6. The electromagnetic treatment device of claim 3, wherein said frequency circuit further includes a potentiometer for controlling the frequency of said higher frequency components of said current pulses.
7. The electromagnetic treatment device of claim 1, wherein each of said current pulses includes a leading edge, a trailing edge and a maximum current value, wherein said switching device is used to control the repetition rate of said current pulses and is used to provide the higher frequency components of said current pulses during at least the trailing edge of said current pulses.
8. The electromagnetic treatment device of claim 1, wherein said induction coil is a generally tubular component open at both axial ends, and includes a coil form supporting a coil winding.
9. The electromagnetic treatment device of claim 1, wherein a maximum strength of said electromagnetic field is in the range of about 500 oersteds to about 2,000 oersteds.
10. An electromagnetic treatment device for treating the body of a living creature via an electromagnetic field generated using electricity from a power source, comprising:
an induction coil sized to fit over a selected part of the body, said induction coil including a winding having a number of turns of wire; and
a switching device having an input for receiving operating power from the power source and having an output connected to said induction coil to provide electrical power to said induction coil, said switching device providing said induction coil with complex current pulses to thereby produce a pulsed magnetic field extending through said induction coil, at least some of said complex current pulses each including higher frequency components that occur during at least a portion of said current pulse;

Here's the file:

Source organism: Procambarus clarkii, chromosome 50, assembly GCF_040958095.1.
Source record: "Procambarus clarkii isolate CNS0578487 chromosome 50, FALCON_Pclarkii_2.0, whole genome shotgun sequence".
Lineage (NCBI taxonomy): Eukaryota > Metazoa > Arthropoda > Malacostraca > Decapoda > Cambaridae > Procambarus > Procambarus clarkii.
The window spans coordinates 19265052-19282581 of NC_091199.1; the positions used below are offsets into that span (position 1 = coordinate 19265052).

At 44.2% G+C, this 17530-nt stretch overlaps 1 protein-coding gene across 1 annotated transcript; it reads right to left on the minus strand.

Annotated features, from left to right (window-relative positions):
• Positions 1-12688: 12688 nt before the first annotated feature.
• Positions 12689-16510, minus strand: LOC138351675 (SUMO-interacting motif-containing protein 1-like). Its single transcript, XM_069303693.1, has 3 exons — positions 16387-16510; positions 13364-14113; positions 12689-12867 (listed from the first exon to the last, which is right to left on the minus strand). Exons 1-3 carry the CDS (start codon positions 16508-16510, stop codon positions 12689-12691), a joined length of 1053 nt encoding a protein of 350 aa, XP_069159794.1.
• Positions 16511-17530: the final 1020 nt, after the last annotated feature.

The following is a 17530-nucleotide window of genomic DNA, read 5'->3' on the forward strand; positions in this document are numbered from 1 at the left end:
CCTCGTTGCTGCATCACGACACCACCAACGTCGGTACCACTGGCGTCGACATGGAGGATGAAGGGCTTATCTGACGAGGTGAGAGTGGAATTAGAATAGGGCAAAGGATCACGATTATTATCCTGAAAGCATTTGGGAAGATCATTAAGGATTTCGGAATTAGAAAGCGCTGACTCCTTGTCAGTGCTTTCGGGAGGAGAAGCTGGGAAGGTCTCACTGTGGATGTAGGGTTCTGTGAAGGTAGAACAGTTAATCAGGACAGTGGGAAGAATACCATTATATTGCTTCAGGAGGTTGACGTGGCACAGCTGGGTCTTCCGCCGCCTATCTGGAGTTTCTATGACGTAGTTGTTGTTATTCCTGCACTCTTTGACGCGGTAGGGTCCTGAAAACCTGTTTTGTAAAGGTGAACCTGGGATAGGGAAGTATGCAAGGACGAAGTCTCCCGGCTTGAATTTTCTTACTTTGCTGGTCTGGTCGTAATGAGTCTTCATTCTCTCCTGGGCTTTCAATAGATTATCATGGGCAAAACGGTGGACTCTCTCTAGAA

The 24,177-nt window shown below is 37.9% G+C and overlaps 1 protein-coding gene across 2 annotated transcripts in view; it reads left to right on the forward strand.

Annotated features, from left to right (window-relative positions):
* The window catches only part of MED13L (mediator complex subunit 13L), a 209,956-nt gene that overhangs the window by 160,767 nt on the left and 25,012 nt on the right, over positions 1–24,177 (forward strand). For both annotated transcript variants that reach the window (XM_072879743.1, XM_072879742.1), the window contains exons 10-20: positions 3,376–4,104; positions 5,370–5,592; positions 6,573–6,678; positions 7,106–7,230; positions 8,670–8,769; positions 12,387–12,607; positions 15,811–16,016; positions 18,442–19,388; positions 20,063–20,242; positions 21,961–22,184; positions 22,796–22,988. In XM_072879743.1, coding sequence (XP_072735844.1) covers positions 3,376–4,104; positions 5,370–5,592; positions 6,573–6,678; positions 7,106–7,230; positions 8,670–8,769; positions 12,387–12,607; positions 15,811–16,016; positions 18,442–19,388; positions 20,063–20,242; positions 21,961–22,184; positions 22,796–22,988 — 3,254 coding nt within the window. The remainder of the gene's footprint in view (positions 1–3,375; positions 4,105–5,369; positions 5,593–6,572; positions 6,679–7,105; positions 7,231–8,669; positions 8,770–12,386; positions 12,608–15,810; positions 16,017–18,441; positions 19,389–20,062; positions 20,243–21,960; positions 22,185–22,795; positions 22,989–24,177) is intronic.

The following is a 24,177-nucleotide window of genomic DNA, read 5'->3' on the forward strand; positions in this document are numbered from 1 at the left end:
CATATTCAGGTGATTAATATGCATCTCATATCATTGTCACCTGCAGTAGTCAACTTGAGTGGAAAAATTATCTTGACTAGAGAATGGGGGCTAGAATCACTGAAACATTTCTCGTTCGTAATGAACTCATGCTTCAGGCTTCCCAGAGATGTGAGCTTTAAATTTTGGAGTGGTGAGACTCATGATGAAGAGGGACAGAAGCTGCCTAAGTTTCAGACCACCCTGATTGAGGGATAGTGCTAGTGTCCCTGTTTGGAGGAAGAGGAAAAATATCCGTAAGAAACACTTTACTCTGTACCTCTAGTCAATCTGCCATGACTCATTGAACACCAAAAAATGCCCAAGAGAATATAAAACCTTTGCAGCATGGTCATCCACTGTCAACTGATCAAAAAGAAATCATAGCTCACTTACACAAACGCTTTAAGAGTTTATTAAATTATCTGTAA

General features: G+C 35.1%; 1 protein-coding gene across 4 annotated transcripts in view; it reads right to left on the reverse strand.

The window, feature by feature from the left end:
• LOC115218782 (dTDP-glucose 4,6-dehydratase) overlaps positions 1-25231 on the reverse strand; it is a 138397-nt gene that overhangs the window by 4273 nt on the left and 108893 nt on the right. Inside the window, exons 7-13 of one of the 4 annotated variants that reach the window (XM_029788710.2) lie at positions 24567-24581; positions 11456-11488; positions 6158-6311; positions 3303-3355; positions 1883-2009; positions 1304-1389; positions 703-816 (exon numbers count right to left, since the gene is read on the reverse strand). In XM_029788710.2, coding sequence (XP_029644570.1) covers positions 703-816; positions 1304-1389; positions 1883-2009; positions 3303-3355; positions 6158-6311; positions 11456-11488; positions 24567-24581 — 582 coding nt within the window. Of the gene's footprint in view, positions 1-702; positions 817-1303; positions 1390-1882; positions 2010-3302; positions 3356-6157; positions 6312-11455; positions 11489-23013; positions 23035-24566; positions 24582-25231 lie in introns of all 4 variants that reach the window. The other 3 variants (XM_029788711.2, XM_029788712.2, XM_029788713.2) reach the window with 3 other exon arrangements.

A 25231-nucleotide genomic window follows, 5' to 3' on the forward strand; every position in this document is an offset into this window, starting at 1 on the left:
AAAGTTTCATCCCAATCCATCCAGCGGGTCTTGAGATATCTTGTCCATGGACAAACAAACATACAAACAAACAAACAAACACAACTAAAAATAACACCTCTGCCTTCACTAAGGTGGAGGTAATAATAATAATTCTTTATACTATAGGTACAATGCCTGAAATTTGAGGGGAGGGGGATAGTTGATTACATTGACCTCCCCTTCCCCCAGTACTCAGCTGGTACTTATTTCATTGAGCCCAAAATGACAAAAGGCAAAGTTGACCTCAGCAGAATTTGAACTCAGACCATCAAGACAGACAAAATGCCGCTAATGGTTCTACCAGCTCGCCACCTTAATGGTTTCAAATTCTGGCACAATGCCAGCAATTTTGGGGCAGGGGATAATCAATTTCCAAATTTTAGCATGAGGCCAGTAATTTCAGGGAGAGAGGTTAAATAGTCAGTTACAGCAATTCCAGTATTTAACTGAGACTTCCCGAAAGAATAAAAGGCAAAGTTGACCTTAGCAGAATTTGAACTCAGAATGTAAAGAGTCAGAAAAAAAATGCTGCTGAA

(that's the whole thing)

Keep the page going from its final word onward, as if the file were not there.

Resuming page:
wherein said switching device produces said higher frequency components of said current pulses and can be manipulated to adjust the average amount of current delivered to said induction coil.
11. The electromagnetic treatment device of claim 10, wherein said switching device comprises a pair of striking contactors that can be manually manipulated to selectively open and close a circuit that supplies current to said induction coil.
12. The electromagnetic treatment device of claim 10, wherein said switching device comprises an electronic controller that includes a current circuit that controls the amount of current supplied to said induction coil, a frequency circuit that creates the higher frequency components of said current pulses, and a driving circuit that outputs said current pulses.
Description
CROSS-REFERENCE TO RELATED APPLICATION

This application is a continuation-in-part of U.S. application Ser. No. 10/398,079 which is a 35 U.S.C. §371 National Stage of PCT/IB01/02335 filed Sep. 28, 2001, which in turn claims the priority of Provisional Application No. 60/236,340, filed Sep. 29, 2000. Both of these prior applications are incorporated herein by reference.

TECHNICAL FIELD

This invention relates to a method and device for treating ailments of the human body; more particularly, it relates to an improved method and device for using an electromagnetic field as a therapeutic agent for providing pain relief of certain ailments such as arthritis.

BACKGROUND OF THE INVENTION

Therapeutic devices and methods using a magnetic field for treating various diseases, including arthritis, are already known in the prior art.